This month’s profile focuses on Alberta Whittle, whose work, between a whisper and a cry, 2019, is among 38 newly acquired works by 21 artists entering the Arts Council Collection in 2019/20.
Alberta Whittle’s practice aims to develop a visual, oral and textual language to question accepted Western constructs of history and society. Her work frequently reflects on the legacies of slavery, colonialism and the current climate crisis. She connects black oppression with meditations on survival, championing the idea of healing as a form of self-liberation.
At the time Whittle began making between a whisper and a cry, 2019, the Caribbean had experienced three consecutive years of devastating hurricanes and storms. The artist was struck by how people she spoke to in the UK responded apathetically to this global notion of instability, and hoped to open up conversations about what was happening in the Caribbean communities of which she is part.
The work speaks of memory, trauma and tensions between the land, the sea and the weather, revealing the precarity and privilege of geography. It explores theorist Christina Sharpe’s characterisation, in her book In the Wake: On Blackness and Being, of ‘the weather’ as an ‘anti-black atmosphere’ in which we all live. The soundtrack and visuals seek to evoke the feeling of being caught and submerged within a wave, asking us to consider our bodies as falling beneath the threshold, and how we can come up for air when the current is dragging us under.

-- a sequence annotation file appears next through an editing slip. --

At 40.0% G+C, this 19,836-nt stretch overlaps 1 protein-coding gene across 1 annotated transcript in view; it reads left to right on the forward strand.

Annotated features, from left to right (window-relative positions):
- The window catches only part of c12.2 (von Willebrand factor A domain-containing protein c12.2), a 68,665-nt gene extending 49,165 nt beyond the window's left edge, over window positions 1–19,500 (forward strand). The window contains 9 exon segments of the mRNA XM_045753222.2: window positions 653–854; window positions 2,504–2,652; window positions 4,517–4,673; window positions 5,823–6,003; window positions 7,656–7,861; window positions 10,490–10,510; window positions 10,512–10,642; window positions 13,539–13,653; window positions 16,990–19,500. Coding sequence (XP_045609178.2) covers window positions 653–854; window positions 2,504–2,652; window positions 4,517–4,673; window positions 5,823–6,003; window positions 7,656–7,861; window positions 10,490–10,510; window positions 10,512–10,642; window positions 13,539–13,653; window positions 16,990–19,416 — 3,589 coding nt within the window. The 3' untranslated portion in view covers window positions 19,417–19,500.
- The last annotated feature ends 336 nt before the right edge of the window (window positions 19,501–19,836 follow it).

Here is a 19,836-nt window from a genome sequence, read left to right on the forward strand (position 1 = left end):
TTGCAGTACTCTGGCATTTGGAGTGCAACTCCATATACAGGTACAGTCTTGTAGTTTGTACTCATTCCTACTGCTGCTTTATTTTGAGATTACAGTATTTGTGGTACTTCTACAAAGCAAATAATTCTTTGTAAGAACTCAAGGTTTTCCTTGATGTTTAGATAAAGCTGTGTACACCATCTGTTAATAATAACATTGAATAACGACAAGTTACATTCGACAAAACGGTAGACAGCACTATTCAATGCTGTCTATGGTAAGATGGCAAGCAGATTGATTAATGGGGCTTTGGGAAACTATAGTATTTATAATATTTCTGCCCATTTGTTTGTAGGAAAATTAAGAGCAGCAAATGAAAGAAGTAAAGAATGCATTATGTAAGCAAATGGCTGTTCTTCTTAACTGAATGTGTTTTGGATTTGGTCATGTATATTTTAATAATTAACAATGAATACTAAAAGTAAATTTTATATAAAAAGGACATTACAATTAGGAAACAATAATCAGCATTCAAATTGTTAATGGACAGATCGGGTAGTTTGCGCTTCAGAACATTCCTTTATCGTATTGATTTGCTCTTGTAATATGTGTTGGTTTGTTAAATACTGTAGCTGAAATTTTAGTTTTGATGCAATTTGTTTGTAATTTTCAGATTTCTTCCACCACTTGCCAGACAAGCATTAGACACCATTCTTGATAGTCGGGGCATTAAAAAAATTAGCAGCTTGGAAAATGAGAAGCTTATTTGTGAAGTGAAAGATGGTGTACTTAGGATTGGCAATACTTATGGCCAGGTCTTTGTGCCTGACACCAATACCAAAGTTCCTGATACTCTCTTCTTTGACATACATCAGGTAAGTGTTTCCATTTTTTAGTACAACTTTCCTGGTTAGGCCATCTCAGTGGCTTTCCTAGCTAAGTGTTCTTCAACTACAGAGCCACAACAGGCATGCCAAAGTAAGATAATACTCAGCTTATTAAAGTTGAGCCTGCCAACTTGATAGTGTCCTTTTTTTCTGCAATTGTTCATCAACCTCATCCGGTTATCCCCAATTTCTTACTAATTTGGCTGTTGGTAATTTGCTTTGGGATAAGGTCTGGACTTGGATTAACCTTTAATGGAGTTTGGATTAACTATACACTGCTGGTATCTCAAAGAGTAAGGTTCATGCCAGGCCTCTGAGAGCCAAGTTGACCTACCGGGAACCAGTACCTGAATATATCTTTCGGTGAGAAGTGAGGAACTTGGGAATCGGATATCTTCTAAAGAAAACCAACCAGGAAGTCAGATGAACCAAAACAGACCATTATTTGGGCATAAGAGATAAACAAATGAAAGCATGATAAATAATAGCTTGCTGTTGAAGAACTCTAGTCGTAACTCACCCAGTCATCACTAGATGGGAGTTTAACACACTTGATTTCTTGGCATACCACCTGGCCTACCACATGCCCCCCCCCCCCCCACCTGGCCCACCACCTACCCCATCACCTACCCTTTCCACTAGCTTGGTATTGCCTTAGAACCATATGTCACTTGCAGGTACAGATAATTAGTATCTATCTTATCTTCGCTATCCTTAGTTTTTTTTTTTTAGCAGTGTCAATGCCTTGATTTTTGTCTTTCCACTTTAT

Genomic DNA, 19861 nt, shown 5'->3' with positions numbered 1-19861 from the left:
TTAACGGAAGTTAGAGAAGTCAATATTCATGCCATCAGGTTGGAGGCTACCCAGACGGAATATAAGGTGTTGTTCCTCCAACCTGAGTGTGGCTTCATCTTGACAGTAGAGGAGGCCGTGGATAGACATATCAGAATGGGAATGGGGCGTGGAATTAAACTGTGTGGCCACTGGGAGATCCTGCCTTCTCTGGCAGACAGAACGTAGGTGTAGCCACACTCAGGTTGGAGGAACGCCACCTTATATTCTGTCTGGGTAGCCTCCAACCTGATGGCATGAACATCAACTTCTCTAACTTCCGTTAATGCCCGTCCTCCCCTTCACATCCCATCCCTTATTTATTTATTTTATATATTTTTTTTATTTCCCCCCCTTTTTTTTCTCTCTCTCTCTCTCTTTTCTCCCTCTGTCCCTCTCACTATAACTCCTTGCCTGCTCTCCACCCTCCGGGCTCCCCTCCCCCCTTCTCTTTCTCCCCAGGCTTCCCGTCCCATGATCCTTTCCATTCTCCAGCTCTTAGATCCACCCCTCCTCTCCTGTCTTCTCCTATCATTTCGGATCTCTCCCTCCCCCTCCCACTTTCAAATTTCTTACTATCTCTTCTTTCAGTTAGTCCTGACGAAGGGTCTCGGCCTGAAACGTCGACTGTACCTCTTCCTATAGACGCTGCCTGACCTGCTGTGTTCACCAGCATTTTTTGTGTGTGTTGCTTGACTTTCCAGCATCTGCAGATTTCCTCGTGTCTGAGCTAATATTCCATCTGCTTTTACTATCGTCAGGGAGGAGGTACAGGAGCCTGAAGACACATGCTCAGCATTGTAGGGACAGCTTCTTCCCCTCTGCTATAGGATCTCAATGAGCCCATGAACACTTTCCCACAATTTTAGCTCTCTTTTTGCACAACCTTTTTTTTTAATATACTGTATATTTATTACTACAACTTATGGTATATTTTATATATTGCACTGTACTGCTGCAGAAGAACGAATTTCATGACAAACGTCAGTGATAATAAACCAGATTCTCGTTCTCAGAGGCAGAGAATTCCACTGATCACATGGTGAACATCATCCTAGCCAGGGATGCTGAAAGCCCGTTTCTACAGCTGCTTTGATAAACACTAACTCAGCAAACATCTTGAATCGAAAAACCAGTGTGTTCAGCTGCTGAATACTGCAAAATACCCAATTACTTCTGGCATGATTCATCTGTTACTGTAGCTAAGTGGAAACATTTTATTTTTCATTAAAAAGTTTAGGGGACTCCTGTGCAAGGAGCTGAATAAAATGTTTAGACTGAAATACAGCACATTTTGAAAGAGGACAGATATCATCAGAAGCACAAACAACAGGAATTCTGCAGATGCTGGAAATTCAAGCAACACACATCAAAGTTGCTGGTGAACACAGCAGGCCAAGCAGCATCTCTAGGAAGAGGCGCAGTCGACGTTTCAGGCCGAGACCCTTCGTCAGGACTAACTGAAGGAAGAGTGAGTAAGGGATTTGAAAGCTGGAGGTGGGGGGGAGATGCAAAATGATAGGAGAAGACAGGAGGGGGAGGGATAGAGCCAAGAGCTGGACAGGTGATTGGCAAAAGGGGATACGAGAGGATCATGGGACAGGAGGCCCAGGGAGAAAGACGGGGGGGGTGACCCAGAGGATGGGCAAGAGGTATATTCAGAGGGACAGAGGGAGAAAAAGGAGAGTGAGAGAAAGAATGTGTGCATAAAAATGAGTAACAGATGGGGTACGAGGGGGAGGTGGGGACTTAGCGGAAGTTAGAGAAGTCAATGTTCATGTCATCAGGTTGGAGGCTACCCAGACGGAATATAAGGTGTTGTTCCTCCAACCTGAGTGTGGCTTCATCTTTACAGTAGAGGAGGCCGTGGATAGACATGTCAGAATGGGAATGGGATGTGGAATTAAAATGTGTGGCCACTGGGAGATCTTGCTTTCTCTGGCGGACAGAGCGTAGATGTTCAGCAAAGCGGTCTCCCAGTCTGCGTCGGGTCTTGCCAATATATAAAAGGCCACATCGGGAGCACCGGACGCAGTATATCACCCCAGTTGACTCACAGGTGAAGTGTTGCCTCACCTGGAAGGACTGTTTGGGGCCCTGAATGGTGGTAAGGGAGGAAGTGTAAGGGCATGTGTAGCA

between a whisper and a cry was commissioned for the 2018/19 Margaret Tait Award.
Alberta Whittle is one of ten artists selected by the jury of the cancelled 2020 Turner Prize to receive a £10,000 bursary, in recognition to their significant contributions to new developments in British contemporary art.
Explore the full list of 2019/20 Acquisitions.